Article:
Today was one of those days, where an incident involving a dog, an air mattress, and Home Depot found me on my way to a pool supply store in Newark ... I know that doesn't make much sense, but all you need to know was that I was going into an unfamiliar neighborhood a few miles from my home.
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As I approached the pool supply store on the left side of Bloomfield Avenue, just past Branch Brook Park, I noticed a sculpture of Roberto Clemente at the entrance to the park, and realized I had read about this in the newspaper some time ago. The sculpture is approximately 8 feet tall, and according to what I read, is slightly smaller but otherwise identical to the sculpture that Susan Wagner created for PNC Park in Pittsburgh, the city where Clemente played all 18 of his Major League seasons. For this exact reason – that Clemente was a Pittsburgh Pirate and had no obvious connection to Newark – is what made the newspaper story stick in my memory, because I thought it was somewhat odd to commission and unveil a sculpture of him in New Jersey.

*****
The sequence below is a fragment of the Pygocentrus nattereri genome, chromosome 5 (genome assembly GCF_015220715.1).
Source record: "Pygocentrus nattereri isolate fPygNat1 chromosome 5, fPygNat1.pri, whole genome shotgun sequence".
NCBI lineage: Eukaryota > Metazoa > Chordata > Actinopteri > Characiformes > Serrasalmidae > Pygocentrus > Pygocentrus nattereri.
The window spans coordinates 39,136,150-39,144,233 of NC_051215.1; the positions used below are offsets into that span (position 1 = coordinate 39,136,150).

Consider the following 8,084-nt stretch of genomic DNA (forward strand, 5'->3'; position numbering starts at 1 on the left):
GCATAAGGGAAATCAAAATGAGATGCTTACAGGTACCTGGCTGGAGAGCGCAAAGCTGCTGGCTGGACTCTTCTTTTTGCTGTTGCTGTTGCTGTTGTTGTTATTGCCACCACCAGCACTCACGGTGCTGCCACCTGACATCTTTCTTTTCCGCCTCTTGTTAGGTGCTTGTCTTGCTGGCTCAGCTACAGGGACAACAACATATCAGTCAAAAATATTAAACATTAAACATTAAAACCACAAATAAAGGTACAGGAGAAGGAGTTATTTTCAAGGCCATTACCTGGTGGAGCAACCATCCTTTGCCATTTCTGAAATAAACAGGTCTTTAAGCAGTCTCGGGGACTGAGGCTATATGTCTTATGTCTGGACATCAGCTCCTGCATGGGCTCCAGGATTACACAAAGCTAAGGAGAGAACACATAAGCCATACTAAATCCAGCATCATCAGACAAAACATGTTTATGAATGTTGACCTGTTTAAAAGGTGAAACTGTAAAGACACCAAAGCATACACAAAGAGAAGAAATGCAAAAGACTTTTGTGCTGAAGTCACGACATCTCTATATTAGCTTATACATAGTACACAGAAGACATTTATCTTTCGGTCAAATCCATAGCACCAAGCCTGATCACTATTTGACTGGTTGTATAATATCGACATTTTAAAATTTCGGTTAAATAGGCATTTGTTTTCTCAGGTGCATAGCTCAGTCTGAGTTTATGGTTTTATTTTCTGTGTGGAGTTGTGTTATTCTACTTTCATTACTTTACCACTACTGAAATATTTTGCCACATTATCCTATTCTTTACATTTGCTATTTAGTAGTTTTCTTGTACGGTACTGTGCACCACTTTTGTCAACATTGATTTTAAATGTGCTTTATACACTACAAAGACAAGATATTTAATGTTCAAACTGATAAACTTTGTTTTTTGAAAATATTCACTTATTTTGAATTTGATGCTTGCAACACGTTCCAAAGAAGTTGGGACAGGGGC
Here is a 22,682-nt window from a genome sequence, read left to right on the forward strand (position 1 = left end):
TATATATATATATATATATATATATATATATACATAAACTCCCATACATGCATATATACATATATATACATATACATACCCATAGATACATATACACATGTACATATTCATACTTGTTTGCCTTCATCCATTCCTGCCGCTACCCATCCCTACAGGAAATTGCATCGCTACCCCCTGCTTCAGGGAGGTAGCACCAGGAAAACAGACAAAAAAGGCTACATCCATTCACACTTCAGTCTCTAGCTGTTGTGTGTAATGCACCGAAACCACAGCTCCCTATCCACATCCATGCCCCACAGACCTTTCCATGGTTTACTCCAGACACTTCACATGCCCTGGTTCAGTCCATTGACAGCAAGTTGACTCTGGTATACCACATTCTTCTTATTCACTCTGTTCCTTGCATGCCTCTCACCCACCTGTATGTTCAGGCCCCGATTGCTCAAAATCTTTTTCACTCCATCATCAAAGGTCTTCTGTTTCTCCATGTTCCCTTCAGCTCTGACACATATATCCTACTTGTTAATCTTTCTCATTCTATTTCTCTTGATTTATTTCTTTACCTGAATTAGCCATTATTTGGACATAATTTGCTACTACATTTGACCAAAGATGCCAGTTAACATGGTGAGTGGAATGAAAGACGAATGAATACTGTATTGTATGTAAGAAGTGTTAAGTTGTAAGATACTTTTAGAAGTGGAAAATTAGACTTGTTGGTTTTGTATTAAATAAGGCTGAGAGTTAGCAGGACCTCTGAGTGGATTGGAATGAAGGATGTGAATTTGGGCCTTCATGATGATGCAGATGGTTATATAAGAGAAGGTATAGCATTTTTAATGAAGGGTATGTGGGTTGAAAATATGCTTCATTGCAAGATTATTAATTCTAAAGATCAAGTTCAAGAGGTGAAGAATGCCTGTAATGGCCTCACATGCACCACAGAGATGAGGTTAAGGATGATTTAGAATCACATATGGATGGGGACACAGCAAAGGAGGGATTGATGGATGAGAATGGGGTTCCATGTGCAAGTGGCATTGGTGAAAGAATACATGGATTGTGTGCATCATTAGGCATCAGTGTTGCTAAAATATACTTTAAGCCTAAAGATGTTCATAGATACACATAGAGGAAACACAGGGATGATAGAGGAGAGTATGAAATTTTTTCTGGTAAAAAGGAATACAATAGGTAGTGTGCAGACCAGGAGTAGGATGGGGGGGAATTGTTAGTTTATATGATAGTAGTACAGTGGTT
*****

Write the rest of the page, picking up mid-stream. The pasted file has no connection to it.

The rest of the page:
At the time that the sculpture was unveiled in Newark, there was a parade as well as an appearance by Clemente’s son, Luis Roberto Clemente, who commented: "I had no idea my father was so alive in Newark." This project was initially the idea of Luis Lopez, founder of Newark’s Roberto Clemente Little League and a key figure on the Clemente monument committee. Despite the lack of connection between Clemente and Newark, it seems it's simply the international appeal of Clemente, who was known not only as a great baseball player but also for his unfortunate death at 38 years old, while he was en route to Nicaragua to deliver humanitarian aide to earthquake victims when his plane crashed off Puerto Rico.
While the view of the sculpture at the entrance to the park is nice, the view from the sculpture's perspective is not so great: poor Roberto (and any person standing next to this sculpture) just gets to look at a Meineke store and an empty lot for the foreseeable future.
Here's a few more looks at the Clemente sculpture, below. The plaque includes this quote by Roberto Clemente: "Any time you have an opportunity to make a difference in this world and you don't, then you are wasting your time on Earth." The plaque then proceeds to state that Clemente is the first Latin American player in the Baseball Hall of Fame, and "is revered as much for his character as for his athletics." Here's to you, Roberto:
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